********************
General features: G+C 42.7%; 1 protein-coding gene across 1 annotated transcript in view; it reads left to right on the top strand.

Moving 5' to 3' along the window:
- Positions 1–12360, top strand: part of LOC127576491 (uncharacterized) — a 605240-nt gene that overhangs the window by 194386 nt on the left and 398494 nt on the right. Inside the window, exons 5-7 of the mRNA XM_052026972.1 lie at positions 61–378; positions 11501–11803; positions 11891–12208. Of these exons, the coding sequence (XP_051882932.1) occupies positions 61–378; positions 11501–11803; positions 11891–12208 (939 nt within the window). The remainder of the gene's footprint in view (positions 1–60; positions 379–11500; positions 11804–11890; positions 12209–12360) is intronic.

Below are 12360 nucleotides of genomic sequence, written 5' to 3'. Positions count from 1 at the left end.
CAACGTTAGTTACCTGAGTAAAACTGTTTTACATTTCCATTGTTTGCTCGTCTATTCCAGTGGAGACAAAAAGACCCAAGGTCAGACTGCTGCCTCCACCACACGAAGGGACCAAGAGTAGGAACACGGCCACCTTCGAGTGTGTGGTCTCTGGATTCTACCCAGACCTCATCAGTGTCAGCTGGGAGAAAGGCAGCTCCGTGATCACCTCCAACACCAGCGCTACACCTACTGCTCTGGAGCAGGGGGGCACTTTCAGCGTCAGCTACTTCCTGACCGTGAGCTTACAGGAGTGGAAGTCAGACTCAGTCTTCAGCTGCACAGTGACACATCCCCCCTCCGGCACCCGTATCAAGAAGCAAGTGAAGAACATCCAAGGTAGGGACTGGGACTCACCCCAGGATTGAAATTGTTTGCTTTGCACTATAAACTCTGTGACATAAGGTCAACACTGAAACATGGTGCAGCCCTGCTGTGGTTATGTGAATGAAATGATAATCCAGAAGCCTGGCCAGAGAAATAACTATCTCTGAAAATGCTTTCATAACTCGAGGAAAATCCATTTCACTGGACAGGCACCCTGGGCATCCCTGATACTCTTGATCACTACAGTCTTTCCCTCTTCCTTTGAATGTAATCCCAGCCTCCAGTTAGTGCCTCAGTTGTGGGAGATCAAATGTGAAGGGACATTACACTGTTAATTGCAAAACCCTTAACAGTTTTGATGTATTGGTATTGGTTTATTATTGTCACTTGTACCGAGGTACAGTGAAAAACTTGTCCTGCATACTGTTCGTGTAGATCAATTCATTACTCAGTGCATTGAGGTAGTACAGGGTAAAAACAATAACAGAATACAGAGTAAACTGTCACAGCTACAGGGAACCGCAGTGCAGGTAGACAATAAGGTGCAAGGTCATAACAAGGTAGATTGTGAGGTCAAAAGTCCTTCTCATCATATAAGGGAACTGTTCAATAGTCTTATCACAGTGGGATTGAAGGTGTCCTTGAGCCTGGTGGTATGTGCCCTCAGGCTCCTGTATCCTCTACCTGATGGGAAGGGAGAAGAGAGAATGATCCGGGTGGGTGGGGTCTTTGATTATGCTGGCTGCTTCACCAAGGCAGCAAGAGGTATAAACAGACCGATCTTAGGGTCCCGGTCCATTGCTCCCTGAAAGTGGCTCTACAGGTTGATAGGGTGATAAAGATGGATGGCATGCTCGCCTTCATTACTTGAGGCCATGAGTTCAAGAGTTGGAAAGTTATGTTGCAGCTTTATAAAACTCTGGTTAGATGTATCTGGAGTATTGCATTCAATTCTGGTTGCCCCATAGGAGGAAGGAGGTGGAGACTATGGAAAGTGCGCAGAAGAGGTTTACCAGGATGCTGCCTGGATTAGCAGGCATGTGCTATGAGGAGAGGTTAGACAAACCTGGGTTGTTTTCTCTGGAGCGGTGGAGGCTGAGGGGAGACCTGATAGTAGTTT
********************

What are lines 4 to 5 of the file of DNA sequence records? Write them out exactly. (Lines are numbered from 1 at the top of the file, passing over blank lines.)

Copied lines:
Below are 12360 nucleotides of genomic sequence, written 5' to 3'. Positions count from 1 at the left end.
CAACGTTAGTTACCTGAGTAAAACTGTTTTACATTTCCATTGTTTGCTCGTCTATTCCAGTGGAGACAAAAAGACCCAAGGTCAGACTGCTGCCTCCACCACACGAAGGGACCAAGAGTAGGAACACGGCCACCTTCGAGTGTGTGGTCTCTGGATTCTACCCAGACCTCATCAGTGTCAGCTGGGAGAAAGGCAGCTCCGTGATCACCTCCAACACCAGCGCTACACCTACTGCTCTGGAGCAGGGGGGCACTTTCAGCGTCAGCTACTTCCTGACCGTGAGCTTACAGGAGTGGAAGTCAGACTCAGTCTTCAGCTGCACAGTGACACATCCCCCCTCCGGCACCCGTATCAAGAAGCAAGTGAAGAACATCCAAGGTAGGGACTGGGACTCACCCCAGGATTGAAATTGTTTGCTTTGCACTATAAACTCTGTGACATAAGGTCAACACTGAAACATGGTGCAGCCCTGCTGTGGTTATGTGAATGAAATGATAATCCAGAAGCCTGGCCAGAGAAATAACTATCTCTGAAAATGCTTTCATAACTCGAGGAAAATCCATTTCACTGGACAGGCACCCTGGGCATCCCTGATACTCTTGATCACTACAGTCTTTCCCTCTTCCTTTGAATGTAATCCCAGCCTCCAGTTAGTGCCTCAGTTGTGGGAGATCAAATGTGAAGGGACATTACACTGTTAATTGCAAAACCCTTAACAGTTTTGATGTATTGGTATTGGTTTATTATTGTCACTTGTACCGAGGTACAGTGAAAAACTTGTCCTGCATACTGTTCGTGTAGATCAATTCATTACTCAGTGCATTGAGGTAGTACAGGGTAAAAACAATAACAGAATACAGAGTAAACTGTCACAGCTACAGGGAACCGCAGTGCAGGTAGACAATAAGGTGCAAGGTCATAACAAGGTAGATTGTGAGGTCAAAAGTCCTTCTCATCATATAAGGGAACTGTTCAATAGTCTTATCACAGTGGGATTGAAGGTGTCCTTGAGCCTGGTGGTATGTGCCCTCAGGCTCCTGTATCCTCTACCTGATGGGAAGGGAGAAGAGAGAATGATCCGGGTGGGTGGGGTCTTTGATTATGCTGGCTGCTTCACCAAGGCAGCAAGAGGTATAAACAGACCGATCTTAGGGTCCCGGTCCATTGCTCCCTGAAAGTGGCTCTACAGGTTGATAGGGTGATAAAGATGGATGGCATGCTCGCCTTCATTACTTGAGGCCATGAGTTCAAGAGTTGGAAAGTTATGTTGCAGCTTTATAAAACTCTGGTTAGATGTATCTGGAGTATTGCATTCAATTCTGGTTGCCCCATAGGAGGAAGGAGGTGGAGACTATGGAAAGTGCGCAGAAGAGGTTTACCAGGATGCTGCCTGGATTAGCAGGCATGTGCTATGAGGAGAGGTTAGACAAACCTGGGTTGTTTTCTCTGGAGCGGTGGAGGCTGAGGGGAGACCTGATAGTAGTTT